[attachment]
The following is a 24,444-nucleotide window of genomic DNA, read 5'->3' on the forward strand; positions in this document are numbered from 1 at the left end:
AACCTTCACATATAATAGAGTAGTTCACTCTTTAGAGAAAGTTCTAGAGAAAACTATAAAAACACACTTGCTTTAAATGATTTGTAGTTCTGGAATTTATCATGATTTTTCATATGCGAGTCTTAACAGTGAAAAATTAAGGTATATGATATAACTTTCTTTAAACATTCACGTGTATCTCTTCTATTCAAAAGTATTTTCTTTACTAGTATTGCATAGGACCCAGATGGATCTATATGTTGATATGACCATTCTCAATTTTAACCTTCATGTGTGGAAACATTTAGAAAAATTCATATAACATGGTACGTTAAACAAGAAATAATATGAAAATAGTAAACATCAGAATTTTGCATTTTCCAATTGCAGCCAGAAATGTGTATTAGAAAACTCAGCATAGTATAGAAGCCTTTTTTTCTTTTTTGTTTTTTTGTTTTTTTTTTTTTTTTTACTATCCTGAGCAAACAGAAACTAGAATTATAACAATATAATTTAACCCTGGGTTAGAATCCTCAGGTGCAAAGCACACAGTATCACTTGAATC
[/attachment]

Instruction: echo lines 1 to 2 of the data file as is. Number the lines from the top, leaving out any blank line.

The following is a 24,444-nucleotide window of genomic DNA, read 5'->3' on the forward strand; positions in this document are numbered from 1 at the left end:
AACCTTCACATATAATAGAGTAGTTCACTCTTTAGAGAAAGTTCTAGAGAAAACTATAAAAACACACTTGCTTTAAATGATTTGTAGTTCTGGAATTTATCATGATTTTTCATATGCGAGTCTTAACAGTGAAAAATTAAGGTATATGATATAACTTTCTTTAAACATTCACGTGTATCTCTTCTATTCAAAAGTATTTTCTTTACTAGTATTGCATAGGACCCAGATGGATCTATATGTTGATATGACCATTCTCAATTTTAACCTTCATGTGTGGAAACATTTAGAAAAATTCATATAACATGGTACGTTAAACAAGAAATAATATGAAAATAGTAAACATCAGAATTTTGCATTTTCCAATTGCAGCCAGAAATGTGTATTAGAAAACTCAGCATAGTATAGAAGCCTTTTTTTCTTTTTTGTTTTTTTGTTTTTTTTTTTTTTTTTACTATCCTGAGCAAACAGAAACTAGAATTATAACAATATAATTTAACCCTGGGTTAGAATCCTCAGGTGCAAAGCACACAGTATCACTTGAATC